Read this and get back to me with any additional question: The Right Resolution.
OK, now you've done it, Jeff!
I thought I completely understood resolution, but decided to read your article anyway. Now, I'm confused, so I have a ton of questions for you. OP, sorry for semi hijacking the thread.
Aww heck, it's complete hijacking I guess...
I have an Epson 9900, which advertises a maximum of "SuperPhoto - 2880x1440dpi". Of course, on some materials such as canvas that can't hold as much detail, the maximum becomes "SuperFine - 720x1440dpi". Thought I had this perfectly figured out and understood. Then, your article refers to Epson as using 360dpi, or 720dpi if finest detail is checked.
Then, I realized I was confused.
1) I did some looking, and found a few places that said 2880dpi is really 720dpi but advertised that way because there's four colors. But, I couldn't tell if those sites knew what they were talking about, and they weren't talking about the 9900 which of course uses 10 inks at a time, and 360 nozzels per inch. So, what's up with the discrepency between the advertised higher dpi and the 360/720dpi you mention, which I can tell you're right about?
2) If the 2880 vs 720dpi has to do with the idea of a CMYK 4 color process, does this mean a 10 ink SuperPhoto actually creates a much higher dpi like 7200x3600dpi, but is just advertised as 2880x1440dpi to be comparable with a 4 color CMYK process?
3) Each "spot" is printed multiple times by multiple head passes. Is that how 360 nozzels per inch is creating these higher advertised dpi numbers? When it makes multiple head passes on the same spot, is it doing something like interpolating here to create smoothness, rather than just printing the same colors at the same spot to increase ink density?
4) Since there's only 360 nozzels per inch, how's fine detail bump it up to 720dpi? Does it just do twice as many head passes?
5) Since the 9900 advertises a 2880x1440dpi, if there's 360 nozzels per inch, are the actual nozzels ovalular rather than circular? Or since they're moving, does a circular drop smear against the media a little bit to make the resolution finer going along the length of the roll rather than along the width? Or, do each of the sets of 360 nozzels form a rectangle rather than a square?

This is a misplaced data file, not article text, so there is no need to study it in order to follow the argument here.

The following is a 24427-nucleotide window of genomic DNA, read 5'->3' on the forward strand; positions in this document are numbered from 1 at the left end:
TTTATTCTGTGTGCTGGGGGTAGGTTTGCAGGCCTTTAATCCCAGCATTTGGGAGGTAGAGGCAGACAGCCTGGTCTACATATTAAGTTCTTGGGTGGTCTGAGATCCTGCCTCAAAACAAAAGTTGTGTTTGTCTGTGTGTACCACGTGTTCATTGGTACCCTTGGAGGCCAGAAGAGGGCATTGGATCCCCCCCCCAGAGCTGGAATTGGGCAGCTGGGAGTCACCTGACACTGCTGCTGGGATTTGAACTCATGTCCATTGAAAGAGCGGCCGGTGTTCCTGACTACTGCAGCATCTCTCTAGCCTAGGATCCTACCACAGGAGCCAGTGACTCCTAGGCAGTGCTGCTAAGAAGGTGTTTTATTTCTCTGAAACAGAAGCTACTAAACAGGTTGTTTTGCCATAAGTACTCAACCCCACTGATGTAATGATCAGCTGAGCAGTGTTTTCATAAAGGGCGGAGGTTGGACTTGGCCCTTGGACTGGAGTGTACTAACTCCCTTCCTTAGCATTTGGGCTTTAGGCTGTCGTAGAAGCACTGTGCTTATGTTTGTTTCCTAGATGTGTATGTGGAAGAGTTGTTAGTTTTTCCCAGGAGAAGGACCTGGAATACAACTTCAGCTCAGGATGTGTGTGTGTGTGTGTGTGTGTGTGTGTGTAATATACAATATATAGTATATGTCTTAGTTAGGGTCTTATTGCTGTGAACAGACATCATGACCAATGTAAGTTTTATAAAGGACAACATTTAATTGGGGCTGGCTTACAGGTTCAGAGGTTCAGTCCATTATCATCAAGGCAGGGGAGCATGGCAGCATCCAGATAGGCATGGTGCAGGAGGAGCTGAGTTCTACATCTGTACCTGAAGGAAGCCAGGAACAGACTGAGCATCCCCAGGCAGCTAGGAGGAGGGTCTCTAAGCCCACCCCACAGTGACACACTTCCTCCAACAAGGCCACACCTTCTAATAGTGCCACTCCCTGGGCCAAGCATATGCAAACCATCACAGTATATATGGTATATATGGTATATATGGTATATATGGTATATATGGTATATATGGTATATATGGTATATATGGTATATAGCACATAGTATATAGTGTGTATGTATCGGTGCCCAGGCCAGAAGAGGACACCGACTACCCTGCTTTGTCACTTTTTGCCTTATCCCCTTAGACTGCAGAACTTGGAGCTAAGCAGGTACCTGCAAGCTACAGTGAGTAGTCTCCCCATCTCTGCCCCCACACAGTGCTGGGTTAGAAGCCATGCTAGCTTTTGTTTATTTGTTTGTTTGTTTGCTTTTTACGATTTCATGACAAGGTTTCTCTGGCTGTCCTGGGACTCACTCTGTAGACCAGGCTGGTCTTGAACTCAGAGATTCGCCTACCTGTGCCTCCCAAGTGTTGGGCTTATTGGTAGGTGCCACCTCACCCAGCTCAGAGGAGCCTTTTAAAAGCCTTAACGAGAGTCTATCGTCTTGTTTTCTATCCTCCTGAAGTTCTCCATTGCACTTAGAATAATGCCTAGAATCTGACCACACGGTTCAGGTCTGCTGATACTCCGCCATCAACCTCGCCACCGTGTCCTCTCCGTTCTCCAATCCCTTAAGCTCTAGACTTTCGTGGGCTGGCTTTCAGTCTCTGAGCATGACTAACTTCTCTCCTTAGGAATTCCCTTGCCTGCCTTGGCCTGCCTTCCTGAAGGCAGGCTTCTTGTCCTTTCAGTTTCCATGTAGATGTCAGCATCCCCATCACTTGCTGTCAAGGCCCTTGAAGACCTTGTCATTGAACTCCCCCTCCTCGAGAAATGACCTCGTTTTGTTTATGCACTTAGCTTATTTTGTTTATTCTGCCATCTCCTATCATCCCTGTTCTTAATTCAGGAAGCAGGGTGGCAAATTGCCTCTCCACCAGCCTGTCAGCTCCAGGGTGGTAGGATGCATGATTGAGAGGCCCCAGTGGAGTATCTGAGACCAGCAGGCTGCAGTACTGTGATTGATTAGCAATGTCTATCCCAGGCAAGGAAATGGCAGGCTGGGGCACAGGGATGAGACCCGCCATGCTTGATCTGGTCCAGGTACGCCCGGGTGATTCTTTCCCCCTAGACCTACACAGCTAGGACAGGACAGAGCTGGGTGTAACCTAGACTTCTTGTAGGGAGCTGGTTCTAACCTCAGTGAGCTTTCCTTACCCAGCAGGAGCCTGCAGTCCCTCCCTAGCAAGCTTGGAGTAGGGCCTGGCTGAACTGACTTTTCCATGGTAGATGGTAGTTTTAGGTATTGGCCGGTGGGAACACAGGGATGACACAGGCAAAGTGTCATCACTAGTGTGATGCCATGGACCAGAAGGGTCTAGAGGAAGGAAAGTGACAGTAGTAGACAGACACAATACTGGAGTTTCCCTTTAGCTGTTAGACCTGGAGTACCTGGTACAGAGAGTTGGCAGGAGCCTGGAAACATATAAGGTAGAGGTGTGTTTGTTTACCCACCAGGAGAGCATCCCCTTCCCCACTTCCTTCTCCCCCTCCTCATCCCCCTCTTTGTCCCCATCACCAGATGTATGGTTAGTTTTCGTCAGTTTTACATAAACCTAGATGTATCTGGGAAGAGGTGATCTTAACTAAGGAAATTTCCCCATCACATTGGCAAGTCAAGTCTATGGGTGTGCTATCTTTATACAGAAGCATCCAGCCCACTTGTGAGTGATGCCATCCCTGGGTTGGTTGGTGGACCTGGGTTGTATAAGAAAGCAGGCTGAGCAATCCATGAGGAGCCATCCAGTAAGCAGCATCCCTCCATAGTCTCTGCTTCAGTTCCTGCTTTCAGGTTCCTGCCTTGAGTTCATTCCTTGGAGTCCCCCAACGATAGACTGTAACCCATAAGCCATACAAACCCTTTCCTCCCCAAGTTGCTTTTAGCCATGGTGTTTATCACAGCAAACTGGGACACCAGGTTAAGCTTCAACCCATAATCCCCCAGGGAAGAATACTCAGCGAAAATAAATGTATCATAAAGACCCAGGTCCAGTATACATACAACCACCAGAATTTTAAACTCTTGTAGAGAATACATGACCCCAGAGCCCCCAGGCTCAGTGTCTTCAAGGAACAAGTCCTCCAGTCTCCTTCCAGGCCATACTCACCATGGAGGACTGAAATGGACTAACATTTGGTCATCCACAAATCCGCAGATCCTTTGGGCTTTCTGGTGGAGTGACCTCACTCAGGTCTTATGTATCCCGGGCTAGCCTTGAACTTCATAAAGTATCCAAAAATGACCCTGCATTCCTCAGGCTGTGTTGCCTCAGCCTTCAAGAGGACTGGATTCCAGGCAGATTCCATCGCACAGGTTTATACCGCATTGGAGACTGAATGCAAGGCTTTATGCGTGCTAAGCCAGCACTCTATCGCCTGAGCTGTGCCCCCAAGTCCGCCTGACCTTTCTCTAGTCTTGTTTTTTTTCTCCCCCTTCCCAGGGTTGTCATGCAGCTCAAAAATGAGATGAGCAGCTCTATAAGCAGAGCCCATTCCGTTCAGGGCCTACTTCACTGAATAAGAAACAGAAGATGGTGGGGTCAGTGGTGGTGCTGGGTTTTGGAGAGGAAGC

6) If I have an image that's higher than the dpi it's going to be physically printed at, I would assume it's going to be downsampled either way, and that having Photoshop downsample it could use a better algorithm than whatever does it in the printing pipeline. Your article says not to downsample to get to the driver resolution. Could you shed light on why?
7) In the driver's quality options, does "Edge Smoothing" only help when you're letting the printing pipeline do the upsampling? I never let the pipeline do upsampling, so is this a useless option for me? (I never use it.)
8 ) Putting aside understanding why for a moment, if I'm printing at "SuperFine - 720x1440dpi", does upsampling to 360dpi gain the maximum benefit -- and is upsampling beyond that like to 720dpi or 1440dpi just a waste of time at best?
9) Likewise, if I'm printing at "SuperPhoto - 1440x2880dpi", does upsampling to 720dpi gain the maximum benefit -- and upsampling to
1440dpi or 2880dpi just a waste of time at best?
appreciate your original article and any responses you give. I always want to print my images at the highest quality possible, just because I can. I keep "High Speed" off, because shadows can get banding when using it on the 9900. I haven't used Finest Detail because I didn't understand that it doubled the resolution communicated to the driver. I've always upsampled to 1440dpi unless the print size is so large that I have to use 720dpi to keep my computer running...